The global review identified 668 articles from literature and 73 products from institutional sources. Relevant screening identified 51 materials suitable to examine from a health system lens using the six health system building blocks as per the WHO Health System Framework. Eight materials were identified for further examination of their ability to test health system functionality from a resilience perspective.

SimEx are an effective approach used extensively within health security and emergency response sectors but is not yet adequately used to test health system resilience. Currently available SimEx materials lack an integrated health system perspective and have a limited focus on the quality of services delivered within the context of response to a public health emergency. The materials do not focus on the ability of systems to effectively maintain core services during response.

Without adjustment of the scope and focus, currently available SimEx materials do not have the capacity to test health systems to support the development of resilient health systems. Dedicated SimEx materials are urgently needed to fill this gap and harness their potential as an operational tool to contribute to improvements in health systems. They can act as effective global goods to allow testing of different functional aspects of health systems and service delivery alongside emergency preparedness and response.

The work was conducted within the scope of the Tackling Deadly Diseases in Africa Programme, funded by the UK Department for International Development, which seeks to strengthen collaboration between the health system and health security clusters to promote health security and build resilient health systems.


Virginia C. Muckler, Christine Thomas, “Exploring Suspension of Disbelief Among Graduate and Undergraduate Nursing Students,” Clinical Simulation in Nursing 35 (2019).


The nature and process of suspending disbelief is complex, subjective, and has not been well researched in clinical simulation.


A descriptive phenomenological approach with semistructured interviews explored student experiences of suspending disbelief during simulation-based learning.


Among the 18 (69%) graduate students and 8 (31%) undergraduate students, three themes emerged from participant narratives including (1) frame of mind, (2) environment, and (3) tempo. Subthemes of frame of mind included cognitive focus, apprehension, and confidence.


Understanding nursing students’ lived experiences of suspending disbelief can enhance the educator’s ability to design and facilitate effective simulation, student development, and suspension of disbelief.


  • Suspension of disbelief is complex, subjective, and underresearched.
  • Frame of mind or mindset influences suspension of disbelief.
  • Cognitive focus, apprehension, and confidence affect suspension of disbelief.
  • Functional equipment enhances the environment and suspension of disbelief.
  • Scenario progression without interruption promotes suspension of disbelief.


Louis P. Halamek, Robert Cady, and Michael Sterling, “Using briefing, simulation and debriefing to improve human and system performance,” Seminars in Perinatology (prepublication 2019).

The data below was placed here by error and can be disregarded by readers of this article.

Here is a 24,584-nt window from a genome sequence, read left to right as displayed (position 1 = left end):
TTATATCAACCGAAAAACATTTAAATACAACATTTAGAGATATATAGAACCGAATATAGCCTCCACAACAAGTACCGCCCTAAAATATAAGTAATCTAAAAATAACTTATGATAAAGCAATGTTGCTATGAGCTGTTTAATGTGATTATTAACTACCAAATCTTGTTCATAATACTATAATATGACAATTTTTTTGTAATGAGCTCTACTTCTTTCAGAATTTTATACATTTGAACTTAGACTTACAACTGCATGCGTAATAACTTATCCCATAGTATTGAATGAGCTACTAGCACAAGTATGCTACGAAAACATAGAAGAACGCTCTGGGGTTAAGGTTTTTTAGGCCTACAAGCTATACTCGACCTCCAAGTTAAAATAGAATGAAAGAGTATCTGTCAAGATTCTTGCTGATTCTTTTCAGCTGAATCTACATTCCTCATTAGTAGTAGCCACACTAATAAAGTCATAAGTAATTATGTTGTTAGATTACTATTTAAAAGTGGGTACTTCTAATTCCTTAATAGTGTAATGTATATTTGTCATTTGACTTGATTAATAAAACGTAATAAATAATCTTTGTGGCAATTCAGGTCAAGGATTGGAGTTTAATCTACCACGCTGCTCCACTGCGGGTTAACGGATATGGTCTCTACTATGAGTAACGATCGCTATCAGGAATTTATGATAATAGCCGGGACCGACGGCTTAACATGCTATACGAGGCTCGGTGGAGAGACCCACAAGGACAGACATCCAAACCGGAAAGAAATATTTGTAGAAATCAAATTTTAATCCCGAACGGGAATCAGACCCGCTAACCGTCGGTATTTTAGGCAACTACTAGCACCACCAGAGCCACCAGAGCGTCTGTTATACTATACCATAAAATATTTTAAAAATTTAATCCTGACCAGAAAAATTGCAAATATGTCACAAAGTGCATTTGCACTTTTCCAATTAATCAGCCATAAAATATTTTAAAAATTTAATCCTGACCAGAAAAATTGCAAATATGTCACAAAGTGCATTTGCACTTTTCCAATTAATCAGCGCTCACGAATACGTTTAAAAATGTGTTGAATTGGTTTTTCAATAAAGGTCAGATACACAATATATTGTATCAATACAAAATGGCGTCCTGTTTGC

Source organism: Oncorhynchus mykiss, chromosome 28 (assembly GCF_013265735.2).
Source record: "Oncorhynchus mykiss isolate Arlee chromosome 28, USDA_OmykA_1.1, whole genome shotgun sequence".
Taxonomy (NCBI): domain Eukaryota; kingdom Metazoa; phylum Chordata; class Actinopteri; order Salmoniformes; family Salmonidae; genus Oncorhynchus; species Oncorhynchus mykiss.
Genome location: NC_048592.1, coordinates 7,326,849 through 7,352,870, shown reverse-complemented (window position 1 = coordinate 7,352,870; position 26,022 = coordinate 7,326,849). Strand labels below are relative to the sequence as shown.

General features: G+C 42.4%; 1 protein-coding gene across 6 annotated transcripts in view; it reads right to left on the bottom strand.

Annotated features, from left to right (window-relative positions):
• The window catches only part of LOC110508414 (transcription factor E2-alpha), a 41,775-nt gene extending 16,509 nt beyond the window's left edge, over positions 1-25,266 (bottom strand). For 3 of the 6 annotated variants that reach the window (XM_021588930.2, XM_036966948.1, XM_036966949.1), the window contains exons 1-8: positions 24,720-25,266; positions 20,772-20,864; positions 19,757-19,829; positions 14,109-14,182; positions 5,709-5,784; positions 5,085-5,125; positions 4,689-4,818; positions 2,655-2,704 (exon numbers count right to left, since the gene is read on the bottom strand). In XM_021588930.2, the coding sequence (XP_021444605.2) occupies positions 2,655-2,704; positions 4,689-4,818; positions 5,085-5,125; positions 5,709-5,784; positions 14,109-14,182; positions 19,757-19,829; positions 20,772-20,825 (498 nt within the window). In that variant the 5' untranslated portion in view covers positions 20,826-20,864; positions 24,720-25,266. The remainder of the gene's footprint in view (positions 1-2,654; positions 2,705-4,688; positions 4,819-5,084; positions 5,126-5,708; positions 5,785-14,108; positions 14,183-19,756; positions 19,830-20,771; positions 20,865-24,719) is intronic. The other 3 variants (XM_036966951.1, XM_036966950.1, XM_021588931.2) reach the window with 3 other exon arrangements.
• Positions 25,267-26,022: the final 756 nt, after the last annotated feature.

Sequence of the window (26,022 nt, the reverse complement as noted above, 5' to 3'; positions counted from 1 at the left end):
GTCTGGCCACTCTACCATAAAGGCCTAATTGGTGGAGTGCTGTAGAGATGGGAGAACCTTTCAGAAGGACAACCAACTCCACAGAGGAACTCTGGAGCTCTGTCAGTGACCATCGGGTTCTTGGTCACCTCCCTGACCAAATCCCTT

Safety, effectiveness and efficiency are keys to performance in all high-risk industries; healthcare is no exception, and neonatal-perinatal medicine is one of the highest risk subspecialties within healthcare. Briefing, simulation and debriefing are methods used by professionals in high-risk industries to reduce the overall risk to life and enhance the safety of the human beings involved in receiving and delivering the services provided by those industries. Although relatively new to neonatal-perinatal medicine, briefing, simulation and debriefing are being practiced with increasing frequency and have become embedded in training exercises such as the Neonatal Resuscitation Program (NRP) of the American Academy of Pediatrics (AAP). This chapter will define these terms and offer examples as to how they are used in high-risk activities including neonatal-perinatal medicine.


Sundeep Kaur Varaich, “Effectiveness of Simulation in Addressing Stigma,” PhD dissrtation, University of Northern Colorado, May 2019.

Mental health stigma hinders quality nursing care. The aim of this quasi- experimental study was to test if simulation was effective for addressing stigma in nursing education and evaluating student attitudes towards psychiatric conditions. A sample of eight-nine undergraduate nursing students were assigned to a control or treatment group and participated in either a chronic health challenge scenario or a mental health scenario to test the effectiveness of using a mental health simulation to address stigmatizing attitudes. Day’s Mental Illness Stigma Scale was used as the data collection tool for the post-test to measure students’ stigmatizing perceptions in relation to their assigned scenario. This scale was completed by the students immediately after the simulation and approximately three months after participating in the simulation scenario to evaluate change in perceptions. Analysis of mean scores revealed that students participating in the mental health scenario demonstrated more stigmatizing attitudes overall except related to the subscale for anxiety toward mental illness, for which the control group showed more stigmatizing attitudes. These findings indicate a need for further research into the use of simulation as an educational approach and the possibility of modifying this approach for effectively addressing mental health stigma.